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A+ agriculture with a D+ infrastructure

The American Society of Civil Engineers (ASCE) released their 2017 Infrastructure Report Card – an assessment of the condition of the nation’s infrastructure across 16 categories, including surface transportation, railroads, inland waterways and electrical grid.  The report card is issued every four years and can be reviewed at http://www.infrastructurereportcard.org/.

The overall grade given to the U.S. infrastructure incorporating all 16 categories is a D+.  Some of the grades for the individual categories that are consequential to the movement of farm commodities and other agricultural products are as follows:

  • Bridges: C+
  • Ports: C+
  • Dams: D
  • Railroads: B
  • Roads: D-
  • Inland Waterways: D
  • Levees: D

The report card estimates that between 2016 and 2025 (10 years), there will be a funding gap across all the infrastructure categories of $2 trillion.

“It’s hard to have an A+ economy and A+ agriculture with a D+ infrastructure,” said Mike Steenhoek, Executive Director of the Soy Transportation Coalition. “In order to be profitable, it is not sufficient to stimulate supply and demand.  It is also essential to stimulate greater connectivity with supply and demand.  Transportation infrastructure provides that connectivity.”

Steenhoek argues that agriculture has one of the most diverse and elongated supply chains of any industry in existence and is heavily exposed to and dependent upon the nation’s system of roads and bridges, highways and interstates, inland waterways, railroads, and ports.

“Farmers do not have the luxury of locating themselves in proximity to infrastructure.  Rather, farmers hope infrastructure locates in proximity to them,” Steenhoek said. “The viability as an industry depends upon having each of these modes being properly maintained and providing seamless transition from one to the other.”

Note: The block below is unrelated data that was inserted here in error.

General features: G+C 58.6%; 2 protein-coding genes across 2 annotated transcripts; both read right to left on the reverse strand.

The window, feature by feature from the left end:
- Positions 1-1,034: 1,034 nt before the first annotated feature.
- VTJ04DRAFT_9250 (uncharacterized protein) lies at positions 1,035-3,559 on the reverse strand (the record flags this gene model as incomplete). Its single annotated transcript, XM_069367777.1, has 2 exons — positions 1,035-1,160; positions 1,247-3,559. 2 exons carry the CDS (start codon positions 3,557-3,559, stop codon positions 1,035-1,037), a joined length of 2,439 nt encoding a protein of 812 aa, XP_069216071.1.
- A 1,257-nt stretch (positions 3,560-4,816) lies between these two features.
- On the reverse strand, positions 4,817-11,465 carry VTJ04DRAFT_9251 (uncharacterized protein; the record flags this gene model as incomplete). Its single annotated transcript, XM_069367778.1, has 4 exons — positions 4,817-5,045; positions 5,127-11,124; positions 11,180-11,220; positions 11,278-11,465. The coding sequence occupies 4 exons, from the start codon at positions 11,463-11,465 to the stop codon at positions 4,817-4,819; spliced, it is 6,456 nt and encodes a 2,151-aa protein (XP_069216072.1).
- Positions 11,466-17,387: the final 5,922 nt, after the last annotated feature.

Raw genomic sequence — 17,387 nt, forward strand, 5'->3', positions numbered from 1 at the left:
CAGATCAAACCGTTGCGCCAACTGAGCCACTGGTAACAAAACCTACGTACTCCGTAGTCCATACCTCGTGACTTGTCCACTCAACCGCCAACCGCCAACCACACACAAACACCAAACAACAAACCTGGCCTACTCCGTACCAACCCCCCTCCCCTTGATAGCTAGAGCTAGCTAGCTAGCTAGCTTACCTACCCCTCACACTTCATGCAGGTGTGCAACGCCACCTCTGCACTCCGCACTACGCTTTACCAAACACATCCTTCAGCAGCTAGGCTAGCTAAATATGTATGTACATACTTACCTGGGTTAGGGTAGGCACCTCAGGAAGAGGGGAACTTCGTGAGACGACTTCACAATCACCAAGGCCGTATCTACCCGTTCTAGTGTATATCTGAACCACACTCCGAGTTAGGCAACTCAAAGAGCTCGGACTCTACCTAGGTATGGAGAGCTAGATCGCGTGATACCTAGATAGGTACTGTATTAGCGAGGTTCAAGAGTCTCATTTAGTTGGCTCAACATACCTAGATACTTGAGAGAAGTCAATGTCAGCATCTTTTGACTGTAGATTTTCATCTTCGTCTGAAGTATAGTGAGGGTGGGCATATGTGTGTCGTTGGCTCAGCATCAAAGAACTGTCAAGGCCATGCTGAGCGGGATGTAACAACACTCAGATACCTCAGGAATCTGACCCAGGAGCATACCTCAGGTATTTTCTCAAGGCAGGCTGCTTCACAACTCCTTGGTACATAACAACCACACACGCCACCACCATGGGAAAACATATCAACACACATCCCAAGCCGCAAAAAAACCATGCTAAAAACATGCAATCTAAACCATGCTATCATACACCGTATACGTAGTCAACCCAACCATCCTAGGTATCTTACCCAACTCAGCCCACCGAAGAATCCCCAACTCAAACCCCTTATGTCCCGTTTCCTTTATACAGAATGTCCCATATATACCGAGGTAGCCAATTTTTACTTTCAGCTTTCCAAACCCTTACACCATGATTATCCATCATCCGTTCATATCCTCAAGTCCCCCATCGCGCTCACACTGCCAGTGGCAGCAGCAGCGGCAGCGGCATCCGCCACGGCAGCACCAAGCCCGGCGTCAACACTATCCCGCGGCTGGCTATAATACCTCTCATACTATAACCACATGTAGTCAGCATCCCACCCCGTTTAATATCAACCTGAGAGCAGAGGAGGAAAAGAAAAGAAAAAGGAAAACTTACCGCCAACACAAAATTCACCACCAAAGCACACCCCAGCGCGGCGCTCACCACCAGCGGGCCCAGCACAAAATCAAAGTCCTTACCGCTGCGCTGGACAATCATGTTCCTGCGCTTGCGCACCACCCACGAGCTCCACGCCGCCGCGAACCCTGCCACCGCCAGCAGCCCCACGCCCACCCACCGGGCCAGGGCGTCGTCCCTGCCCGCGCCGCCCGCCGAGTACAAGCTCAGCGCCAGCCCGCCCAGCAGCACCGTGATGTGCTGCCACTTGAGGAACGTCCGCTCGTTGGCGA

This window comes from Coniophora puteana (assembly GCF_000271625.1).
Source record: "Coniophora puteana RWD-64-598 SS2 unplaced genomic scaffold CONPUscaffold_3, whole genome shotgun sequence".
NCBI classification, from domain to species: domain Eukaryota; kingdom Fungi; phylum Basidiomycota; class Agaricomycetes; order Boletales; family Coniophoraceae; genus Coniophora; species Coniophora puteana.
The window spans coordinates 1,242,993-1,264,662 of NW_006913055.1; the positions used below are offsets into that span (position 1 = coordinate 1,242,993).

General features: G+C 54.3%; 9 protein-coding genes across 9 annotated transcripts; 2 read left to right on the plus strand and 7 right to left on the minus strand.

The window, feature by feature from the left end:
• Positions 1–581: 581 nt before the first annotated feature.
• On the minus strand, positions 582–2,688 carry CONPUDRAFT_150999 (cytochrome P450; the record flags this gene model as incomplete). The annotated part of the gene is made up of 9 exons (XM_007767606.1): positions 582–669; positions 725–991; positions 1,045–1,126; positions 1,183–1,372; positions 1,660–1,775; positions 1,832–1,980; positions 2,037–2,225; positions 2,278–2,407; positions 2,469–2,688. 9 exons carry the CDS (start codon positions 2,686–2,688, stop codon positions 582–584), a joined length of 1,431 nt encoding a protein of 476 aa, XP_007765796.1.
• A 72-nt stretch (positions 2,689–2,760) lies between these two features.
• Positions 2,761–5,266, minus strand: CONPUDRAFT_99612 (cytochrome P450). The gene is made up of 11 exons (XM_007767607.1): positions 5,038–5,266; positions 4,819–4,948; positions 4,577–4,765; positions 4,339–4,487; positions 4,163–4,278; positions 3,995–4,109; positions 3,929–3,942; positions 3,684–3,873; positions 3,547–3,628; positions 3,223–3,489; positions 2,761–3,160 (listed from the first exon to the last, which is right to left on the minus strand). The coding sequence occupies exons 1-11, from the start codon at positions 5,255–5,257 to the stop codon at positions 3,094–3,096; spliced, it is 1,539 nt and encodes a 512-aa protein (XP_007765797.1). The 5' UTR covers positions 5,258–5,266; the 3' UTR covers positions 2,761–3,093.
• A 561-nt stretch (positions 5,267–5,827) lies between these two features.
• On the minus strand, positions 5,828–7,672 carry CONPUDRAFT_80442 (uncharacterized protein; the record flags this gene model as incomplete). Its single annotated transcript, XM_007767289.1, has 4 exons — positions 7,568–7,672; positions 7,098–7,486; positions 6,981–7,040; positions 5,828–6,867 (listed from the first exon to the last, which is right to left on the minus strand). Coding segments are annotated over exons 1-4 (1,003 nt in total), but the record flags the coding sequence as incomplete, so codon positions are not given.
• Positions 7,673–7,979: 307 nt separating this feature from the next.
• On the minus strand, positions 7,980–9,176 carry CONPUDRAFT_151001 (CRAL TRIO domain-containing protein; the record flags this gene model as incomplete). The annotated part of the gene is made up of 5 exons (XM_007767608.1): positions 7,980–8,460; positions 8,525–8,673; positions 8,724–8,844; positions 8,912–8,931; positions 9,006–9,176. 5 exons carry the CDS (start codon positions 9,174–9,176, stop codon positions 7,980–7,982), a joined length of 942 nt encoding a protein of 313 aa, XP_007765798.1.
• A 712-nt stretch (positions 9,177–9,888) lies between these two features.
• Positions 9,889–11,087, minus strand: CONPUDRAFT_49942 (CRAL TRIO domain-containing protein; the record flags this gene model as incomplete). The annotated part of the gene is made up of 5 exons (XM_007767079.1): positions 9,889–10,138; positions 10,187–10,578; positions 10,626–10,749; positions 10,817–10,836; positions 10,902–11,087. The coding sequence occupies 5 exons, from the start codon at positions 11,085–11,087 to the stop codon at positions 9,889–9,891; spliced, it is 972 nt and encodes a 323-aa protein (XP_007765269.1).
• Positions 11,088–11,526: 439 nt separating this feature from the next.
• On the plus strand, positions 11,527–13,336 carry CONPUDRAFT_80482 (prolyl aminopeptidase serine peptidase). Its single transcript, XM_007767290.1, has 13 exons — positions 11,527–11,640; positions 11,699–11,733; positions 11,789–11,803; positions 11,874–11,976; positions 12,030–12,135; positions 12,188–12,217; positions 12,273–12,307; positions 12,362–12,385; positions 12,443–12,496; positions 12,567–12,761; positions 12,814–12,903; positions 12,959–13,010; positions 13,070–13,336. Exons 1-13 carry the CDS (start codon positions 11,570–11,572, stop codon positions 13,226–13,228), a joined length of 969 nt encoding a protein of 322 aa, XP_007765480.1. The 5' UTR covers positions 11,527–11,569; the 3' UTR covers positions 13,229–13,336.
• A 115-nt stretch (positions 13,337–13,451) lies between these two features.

Steenhoek says a topic that receives less attention is how essential it is to have a robust amount of funding for improving infrastructure and just how essential it also is for federal, state, and local government to provide greater predictability and reliability of that funding.  When it comes to promoting our transportation infrastructure, he would rather the government be predictably good than sporadically great.

“Constructing and maintaining infrastructure is very expensive and requires years of planning and execution,” Steenhoek said. “It is much more effective when government can provide greater certainty of funding over a number of years rather than a surge of funding in one year and a scarcity of funding the next.  Because they do not provide this certainty – especially with regards to the nation’s lock and dam inventory – cost escalations and project delays become commonplace”

It is very apparent to Steenhoek that additional funding is necessary.  The Soy Transportation Coalition, for example, funded and disseminated analysis a couple years ago that suggested indexing the fuel tax to inflation so that revenue to improve roads and bridges can better keep pace with the costs of doing so.  However, he says it is also important for federal, state, and local government to demonstrate better stewardship of taxpayer dollars when maintaining and improving infrastructure.

“Before the government asks more from the taxpayer, it should ask more from itself,” Steenhoek said. “There are opportunities to institute and employ best practices so that taxpayer dollars can be stretched further.”


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  1. Finally, an infrastructure piece. What good is trade if you can’t ship your product to market? Also closely related is the building of oil pipelines so we can get the oil off the rails which competes with and displaces grain shipments and suppresses prices.

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